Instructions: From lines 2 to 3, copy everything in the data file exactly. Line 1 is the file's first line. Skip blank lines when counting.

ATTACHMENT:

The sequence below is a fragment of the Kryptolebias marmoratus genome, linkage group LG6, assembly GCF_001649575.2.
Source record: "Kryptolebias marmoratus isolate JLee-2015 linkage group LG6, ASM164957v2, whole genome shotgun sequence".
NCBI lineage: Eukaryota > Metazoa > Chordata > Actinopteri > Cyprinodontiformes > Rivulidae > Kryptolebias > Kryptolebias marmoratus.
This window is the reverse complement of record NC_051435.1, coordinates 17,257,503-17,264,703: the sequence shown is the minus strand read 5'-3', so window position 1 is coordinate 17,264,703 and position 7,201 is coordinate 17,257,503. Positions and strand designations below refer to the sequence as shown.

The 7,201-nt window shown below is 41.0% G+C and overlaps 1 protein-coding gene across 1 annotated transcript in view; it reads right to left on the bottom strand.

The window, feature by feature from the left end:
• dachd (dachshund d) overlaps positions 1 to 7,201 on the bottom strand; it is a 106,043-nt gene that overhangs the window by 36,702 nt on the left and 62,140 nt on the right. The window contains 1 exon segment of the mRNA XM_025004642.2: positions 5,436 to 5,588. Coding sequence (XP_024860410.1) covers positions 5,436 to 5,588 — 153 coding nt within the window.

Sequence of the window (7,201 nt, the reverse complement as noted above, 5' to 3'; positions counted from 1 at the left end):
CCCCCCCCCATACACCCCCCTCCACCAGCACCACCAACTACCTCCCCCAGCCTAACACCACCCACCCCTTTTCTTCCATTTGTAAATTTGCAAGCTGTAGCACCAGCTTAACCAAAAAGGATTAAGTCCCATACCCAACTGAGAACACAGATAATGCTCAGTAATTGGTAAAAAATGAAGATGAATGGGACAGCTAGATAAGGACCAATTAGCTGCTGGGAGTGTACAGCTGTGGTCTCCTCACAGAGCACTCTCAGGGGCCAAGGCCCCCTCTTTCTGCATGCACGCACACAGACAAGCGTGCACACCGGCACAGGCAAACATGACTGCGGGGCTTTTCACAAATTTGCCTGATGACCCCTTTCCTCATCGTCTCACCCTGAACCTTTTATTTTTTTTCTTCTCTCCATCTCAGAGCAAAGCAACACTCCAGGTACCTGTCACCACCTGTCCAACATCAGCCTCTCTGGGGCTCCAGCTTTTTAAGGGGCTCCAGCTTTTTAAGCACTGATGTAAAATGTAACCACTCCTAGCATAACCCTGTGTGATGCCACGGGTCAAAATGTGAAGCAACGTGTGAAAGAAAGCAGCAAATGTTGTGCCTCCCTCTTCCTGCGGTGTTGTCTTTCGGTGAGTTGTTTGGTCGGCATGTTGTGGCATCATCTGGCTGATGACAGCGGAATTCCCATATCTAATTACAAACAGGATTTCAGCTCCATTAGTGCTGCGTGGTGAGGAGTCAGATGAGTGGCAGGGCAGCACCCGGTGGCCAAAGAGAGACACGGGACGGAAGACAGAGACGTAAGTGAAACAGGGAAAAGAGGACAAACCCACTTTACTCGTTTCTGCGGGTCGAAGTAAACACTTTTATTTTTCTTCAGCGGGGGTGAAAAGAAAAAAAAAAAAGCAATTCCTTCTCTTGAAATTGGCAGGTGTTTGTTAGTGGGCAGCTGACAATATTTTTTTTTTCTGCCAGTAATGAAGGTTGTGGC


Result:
Source record: "Kryptolebias marmoratus isolate JLee-2015 linkage group LG6, ASM164957v2, whole genome shotgun sequence".
NCBI lineage: Eukaryota > Metazoa > Chordata > Actinopteri > Cyprinodontiformes > Rivulidae > Kryptolebias > Kryptolebias marmoratus.